Equally im­por­tantly the Mu­sic 7 has the valuable tal­ent of sound­ing fine in­deed at lower lev­els, where it main­tains its bal­ance of bass so that ‘quiet’ doesn’t mean ‘weedy’.

De­liv­er­ing all this is are six 50W in­ter­nal am­pli­fiers quoted at 50W each, driv­ing six trans­duc­ers, the po­si­tion­ing of which was not easy to dis­cern through the fab­ric grille — un­til we dis­cov­ered this was re­mov­able (with care, pull from the bot­tom first), to re­veal that both the tweet­ers and midrange driv­ers are on the an­gled sides to de­liver width of sound, with the two woofers on the main front sur­face (see pic­ture above left). The six driv­ers are con­fig­ured as a three-way stereo pair in a vented cabi­net, each chan­nel us­ing a 25mm tweeter, 76mm midrange and five-inch woofer.

It doesn’t al­ways do mu­sic favours — over­com­pressed pop is de­liv­ered as re­ceived; Sha­nia Twain’s Swingin’ With My

Eyes Closed was open enough on the down verses, with the Mu­sic 7 also be­tray­ing per­haps sus­pi­cion of some au­to­tune work on the vo­cal… but then the fist-pump­ing cho­rus was dy­nam­i­cally boxed. But not through any play­back fault — that’s how it was recorded. So give it some­thing more nat­u­ral — the re­cent Court­ney Bar­nett and Kurt Vile col­lab­o­ra­tion, say, which is like a neg­a­tive im­age of An­gus & Ju­lia Stone. This gui­tar com­bi­na­tion was de­liv­ered as open, wide and large, the vo­cals very im­pres­sively shaped with hi-fi re­al­ity, and un­der­pinned by large tune­ful bass. As on other tracks, the bass is given promi­nence that works great up to medium lev­els but did be­gin get­ting bloomy when pushed hard. This was one time we en­gaged RoomA­dapt, which did tighten the bass some­what. A solid sup­port also helped; we had the Mu­sic 7 on a pair of shot-filled speaker stands at one point, to some sonic ad­van­tage — and a cer­tain sculp­tural min­i­mal­ism at the front of the room.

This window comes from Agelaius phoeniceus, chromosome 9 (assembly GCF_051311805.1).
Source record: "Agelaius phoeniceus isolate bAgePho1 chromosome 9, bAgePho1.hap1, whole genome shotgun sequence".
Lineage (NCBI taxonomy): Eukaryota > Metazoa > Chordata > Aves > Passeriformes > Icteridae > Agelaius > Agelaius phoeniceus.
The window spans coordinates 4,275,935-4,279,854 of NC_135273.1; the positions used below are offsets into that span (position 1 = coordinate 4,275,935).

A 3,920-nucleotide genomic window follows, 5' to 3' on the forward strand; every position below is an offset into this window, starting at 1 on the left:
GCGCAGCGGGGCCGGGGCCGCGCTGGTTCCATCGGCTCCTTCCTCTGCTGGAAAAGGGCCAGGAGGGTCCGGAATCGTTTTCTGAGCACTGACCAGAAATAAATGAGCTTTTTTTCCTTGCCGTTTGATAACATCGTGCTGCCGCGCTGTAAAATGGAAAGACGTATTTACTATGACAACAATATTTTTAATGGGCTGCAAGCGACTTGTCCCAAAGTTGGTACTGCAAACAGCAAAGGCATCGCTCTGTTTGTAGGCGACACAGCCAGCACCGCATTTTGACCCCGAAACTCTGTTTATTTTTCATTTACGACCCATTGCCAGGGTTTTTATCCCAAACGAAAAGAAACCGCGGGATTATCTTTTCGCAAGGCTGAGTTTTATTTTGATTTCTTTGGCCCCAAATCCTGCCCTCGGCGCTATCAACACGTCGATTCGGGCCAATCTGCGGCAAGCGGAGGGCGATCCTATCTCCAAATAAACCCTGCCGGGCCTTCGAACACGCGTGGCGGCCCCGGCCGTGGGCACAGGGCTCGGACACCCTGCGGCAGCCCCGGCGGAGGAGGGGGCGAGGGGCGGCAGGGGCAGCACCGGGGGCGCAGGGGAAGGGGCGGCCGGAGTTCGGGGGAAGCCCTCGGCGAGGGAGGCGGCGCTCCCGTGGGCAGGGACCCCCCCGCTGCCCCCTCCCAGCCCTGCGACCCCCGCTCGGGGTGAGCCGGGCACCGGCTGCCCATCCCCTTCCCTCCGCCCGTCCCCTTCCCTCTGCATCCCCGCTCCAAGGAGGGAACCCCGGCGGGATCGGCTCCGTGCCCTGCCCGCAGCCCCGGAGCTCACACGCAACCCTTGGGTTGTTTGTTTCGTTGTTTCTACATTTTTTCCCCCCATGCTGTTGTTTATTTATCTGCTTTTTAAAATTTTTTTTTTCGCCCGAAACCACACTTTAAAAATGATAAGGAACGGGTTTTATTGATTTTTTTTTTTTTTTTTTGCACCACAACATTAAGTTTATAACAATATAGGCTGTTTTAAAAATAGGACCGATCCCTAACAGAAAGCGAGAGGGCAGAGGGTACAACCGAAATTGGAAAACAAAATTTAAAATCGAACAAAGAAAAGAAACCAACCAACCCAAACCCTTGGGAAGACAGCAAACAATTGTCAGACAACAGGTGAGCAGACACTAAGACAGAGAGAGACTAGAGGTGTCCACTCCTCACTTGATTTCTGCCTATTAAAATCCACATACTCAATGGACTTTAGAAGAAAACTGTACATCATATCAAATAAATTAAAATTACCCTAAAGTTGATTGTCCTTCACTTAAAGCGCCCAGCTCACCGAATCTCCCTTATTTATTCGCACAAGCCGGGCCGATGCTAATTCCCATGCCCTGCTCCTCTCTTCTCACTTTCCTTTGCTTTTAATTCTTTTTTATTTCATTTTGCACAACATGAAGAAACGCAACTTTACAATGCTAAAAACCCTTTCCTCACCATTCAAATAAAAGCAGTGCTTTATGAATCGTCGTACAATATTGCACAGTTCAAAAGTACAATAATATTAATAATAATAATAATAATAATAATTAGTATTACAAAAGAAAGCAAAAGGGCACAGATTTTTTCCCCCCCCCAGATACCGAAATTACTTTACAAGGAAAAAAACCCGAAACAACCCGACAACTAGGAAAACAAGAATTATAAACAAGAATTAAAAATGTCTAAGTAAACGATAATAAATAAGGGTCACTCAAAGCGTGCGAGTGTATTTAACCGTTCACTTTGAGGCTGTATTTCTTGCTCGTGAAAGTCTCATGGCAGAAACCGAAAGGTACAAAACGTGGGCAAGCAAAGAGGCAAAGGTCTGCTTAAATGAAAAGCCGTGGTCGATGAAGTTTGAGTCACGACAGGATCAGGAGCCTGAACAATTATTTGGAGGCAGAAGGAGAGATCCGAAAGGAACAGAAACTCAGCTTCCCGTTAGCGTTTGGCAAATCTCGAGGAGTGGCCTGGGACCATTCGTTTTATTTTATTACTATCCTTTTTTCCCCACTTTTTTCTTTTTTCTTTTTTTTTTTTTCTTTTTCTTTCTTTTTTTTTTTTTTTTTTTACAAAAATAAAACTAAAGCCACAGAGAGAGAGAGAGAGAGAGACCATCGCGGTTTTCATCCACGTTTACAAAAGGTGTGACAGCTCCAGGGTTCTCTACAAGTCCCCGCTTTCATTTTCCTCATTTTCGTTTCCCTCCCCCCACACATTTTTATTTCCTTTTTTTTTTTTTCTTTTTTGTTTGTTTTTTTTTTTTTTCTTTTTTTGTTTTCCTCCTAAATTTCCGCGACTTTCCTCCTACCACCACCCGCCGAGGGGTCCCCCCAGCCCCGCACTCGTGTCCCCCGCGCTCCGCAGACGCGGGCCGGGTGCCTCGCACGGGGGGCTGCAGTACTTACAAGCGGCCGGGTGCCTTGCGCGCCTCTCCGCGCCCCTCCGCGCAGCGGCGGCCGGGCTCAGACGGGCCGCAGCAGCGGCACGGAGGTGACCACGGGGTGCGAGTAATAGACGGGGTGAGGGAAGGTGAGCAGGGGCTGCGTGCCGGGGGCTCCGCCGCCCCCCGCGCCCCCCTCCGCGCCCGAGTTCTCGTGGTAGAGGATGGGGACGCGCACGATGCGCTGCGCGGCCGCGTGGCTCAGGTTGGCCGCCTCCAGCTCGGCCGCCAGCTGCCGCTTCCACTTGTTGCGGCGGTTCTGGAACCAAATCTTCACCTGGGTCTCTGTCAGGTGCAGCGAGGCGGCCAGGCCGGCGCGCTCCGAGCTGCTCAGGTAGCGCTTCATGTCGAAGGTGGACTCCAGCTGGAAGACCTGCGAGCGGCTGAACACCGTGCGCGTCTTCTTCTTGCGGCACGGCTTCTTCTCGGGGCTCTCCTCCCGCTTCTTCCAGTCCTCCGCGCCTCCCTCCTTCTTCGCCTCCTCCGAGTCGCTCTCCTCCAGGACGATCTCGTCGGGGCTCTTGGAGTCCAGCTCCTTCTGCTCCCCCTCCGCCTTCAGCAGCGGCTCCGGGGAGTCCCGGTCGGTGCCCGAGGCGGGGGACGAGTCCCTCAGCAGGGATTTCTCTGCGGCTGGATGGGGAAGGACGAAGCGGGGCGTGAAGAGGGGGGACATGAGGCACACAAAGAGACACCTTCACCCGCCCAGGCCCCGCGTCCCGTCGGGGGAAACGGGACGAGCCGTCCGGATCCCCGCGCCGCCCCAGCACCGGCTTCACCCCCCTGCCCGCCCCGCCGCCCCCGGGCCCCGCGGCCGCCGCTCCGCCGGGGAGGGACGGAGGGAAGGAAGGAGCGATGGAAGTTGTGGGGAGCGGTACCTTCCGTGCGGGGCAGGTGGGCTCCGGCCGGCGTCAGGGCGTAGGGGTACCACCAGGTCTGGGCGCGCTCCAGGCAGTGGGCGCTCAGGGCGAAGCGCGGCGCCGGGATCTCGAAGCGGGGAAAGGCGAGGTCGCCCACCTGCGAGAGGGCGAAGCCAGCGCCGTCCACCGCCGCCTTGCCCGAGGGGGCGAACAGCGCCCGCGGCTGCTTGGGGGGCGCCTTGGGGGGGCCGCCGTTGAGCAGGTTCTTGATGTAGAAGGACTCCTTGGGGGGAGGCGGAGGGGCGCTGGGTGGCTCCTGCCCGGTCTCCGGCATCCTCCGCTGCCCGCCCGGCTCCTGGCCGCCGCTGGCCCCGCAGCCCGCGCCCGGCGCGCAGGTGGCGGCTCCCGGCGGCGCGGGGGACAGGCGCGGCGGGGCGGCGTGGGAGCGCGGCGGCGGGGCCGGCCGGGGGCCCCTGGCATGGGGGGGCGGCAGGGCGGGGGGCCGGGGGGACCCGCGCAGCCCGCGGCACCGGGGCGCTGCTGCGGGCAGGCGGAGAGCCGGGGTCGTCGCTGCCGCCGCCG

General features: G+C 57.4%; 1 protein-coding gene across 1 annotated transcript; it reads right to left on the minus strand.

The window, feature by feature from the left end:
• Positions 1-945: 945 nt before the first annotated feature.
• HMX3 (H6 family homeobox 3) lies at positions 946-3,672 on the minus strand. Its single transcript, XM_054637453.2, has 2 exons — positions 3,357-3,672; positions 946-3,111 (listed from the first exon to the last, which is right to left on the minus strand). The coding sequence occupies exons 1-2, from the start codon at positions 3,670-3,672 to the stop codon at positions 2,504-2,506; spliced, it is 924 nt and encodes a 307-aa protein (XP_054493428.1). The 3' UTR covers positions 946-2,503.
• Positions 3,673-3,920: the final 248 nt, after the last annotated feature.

Be­ing lower than a stand­mount speaker this also left our TV above its top edge, mak­ing this a work­ing ar­range­ment for us­ing the Mu­sic 7 for TV. The ARC con­nec­tion worked, though for conve- nience we ended up lis­ten­ing mainly via the op­ti­cal in­put. The Mu­sic 7 de­liv­ered a big rich TV sound, big­ger than a sound­bar, mas­sively prefer­able to TV speaker sound. It de­liv­ered well the dif­fi­cult voice of Po­lice Chief Hop­per in Stranger Things, whose voice boasts all the close-mike qual­ity of a Cal­i­for­nia DJ, here gain­ing a slightly strange push in his deep mids but all the re­quired pres­ence to in­form rather than ob­scure. Mean­while the Mu­sic 7’s mu­si­cal prow­ess made the most of the fab­u­lous mu­sic in the sound­track to this se­ries.

Our red sam­ple of the Mu­sic 7 was a bit dis­tract­ing in sound­bar po­si­tion, of course, but we can see things work­ing nicely with a wall-mounted TV and the Dynaudio Mu­sic 7 stretched out be­low. As for its po­si­tion be­ing slightly be­low ear height, we thought its sound also to be fine when the Mu­sic 7 was slightly be­low lis­ten­ing level, de­spite Dynaudio’s ad­vice.